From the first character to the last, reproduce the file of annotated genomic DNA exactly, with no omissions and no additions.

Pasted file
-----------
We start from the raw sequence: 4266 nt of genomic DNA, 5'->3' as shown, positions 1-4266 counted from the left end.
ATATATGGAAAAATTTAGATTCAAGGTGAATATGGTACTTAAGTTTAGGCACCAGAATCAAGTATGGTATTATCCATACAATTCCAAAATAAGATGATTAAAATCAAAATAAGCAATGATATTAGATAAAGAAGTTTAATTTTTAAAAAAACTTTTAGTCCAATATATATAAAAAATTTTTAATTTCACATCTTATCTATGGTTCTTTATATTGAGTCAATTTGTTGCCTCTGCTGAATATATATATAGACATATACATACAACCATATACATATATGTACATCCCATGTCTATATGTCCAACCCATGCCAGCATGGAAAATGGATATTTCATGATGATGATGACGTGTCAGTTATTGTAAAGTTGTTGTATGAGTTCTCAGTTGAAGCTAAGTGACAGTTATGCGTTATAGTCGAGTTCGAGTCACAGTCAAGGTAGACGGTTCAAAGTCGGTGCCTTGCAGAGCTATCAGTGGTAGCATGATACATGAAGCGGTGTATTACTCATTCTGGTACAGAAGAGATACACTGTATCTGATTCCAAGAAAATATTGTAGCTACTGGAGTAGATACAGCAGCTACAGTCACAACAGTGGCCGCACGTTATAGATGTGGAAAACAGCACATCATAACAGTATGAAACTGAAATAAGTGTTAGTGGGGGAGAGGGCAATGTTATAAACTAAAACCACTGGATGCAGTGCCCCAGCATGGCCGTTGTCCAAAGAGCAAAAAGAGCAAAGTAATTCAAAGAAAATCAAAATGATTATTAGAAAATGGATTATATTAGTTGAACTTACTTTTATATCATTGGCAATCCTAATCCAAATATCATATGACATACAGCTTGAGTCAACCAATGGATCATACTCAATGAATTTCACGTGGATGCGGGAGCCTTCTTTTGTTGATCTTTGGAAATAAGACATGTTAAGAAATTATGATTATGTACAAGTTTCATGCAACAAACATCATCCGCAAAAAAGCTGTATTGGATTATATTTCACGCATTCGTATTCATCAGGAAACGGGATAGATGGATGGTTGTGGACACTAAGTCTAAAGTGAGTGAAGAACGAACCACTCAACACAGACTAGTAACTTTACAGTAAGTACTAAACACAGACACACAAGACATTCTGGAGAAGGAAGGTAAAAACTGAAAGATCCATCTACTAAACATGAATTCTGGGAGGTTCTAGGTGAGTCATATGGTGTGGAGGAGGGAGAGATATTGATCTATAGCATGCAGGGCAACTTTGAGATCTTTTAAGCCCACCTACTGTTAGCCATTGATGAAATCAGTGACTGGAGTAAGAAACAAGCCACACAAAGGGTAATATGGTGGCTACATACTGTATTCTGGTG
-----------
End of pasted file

We start from the raw sequence: 4266 nt of genomic DNA, 5'->3' as shown, positions 1-4266 counted from the left end.
ATATATGGAAAAATTTAGATTCAAGGTGAATATGGTACTTAAGTTTAGGCACCAGAATCAAGTATGGTATTATCCATACAATTCCAAAATAAGATGATTAAAATCAAAATAAGCAATGATATTAGATAAAGAAGTTTAATTTTTAAAAAAACTTTTAGTCCAATATATATAAAAAATTTTTAATTTCACATCTTATCTATGGTTCTTTATATTGAGTCAATTTGTTGCCTCTGCTGAATATATATATAGACATATACATACAACCATATACATATATGTACATCCCATGTCTATATGTCCAACCCATGCCAGCATGGAAAATGGATATTTCATGATGATGATGACGTGTCAGTTATTGTAAAGTTGTTGTATGAGTTCTCAGTTGAAGCTAAGTGACAGTTATGCGTTATAGTCGAGTTCGAGTCACAGTCAAGGTAGACGGTTCAAAGTCGGTGCCTTGCAGAGCTATCAGTGGTAGCATGATACATGAAGCGGTGTATTACTCATTCTGGTACAGAAGAGATACACTGTATCTGATTCCAAGAAAATATTGTAGCTACTGGAGTAGATACAGCAGCTACAGTCACAACAGTGGCCGCACGTTATAGATGTGGAAAACAGCACATCATAACAGTATGAAACTGAAATAAGTGTTAGTGGGGGAGAGGGCAATGTTATAAACTAAAACCACTGGATGCAGTGCCCCAGCATGGCCGTTGTCCAAAGAGCAAAAAGAGCAAAGTAATTCAAAGAAAATCAAAATGATTATTAGAAAATGGATTATATTAGTTGAACTTACTTTTATATCATTGGCAATCCTAATCCAAATATCATATGACATACAGCTTGAGTCAACCAATGGATCATACTCAATGAATTTCACGTGGATGCGGGAGCCTTCTTTTGTTGATCTTTGGAAATAAGACATGTTAAGAAATTATGATTATGTACAAGTTTCATGCAACAAACATCATCCGCAAAAAAGCTGTATTGGATTATATTTCACGCATTCGTATTCATCAGGAAACGGGATAGATGGATGGTTGTGGACACTAAGTCTAAAGTGAGTGAAGAACGAACCACTCAACACAGACTAGTAACTTTACAGTAAGTACTAAACACAGACACACAAGACATTCTGGAGAAGGAAGGTAAAAACTGAAAGATCCATCTACTAAACATGAATTCTGGGAGGTTCTAGGTGAGTCATATGGTGTGGAGGAGGGAGAGATATTGATCTATAGCATGCAGGGCAACTTTGAGATCTTTTAAGCCCACCTACTGTTAGCCATTGATGAAATCAGTGACTGGAGTAAGAAACAAGCCACACAAAGGGTAATATGGTGGCTACATACTGTATTCTGGTG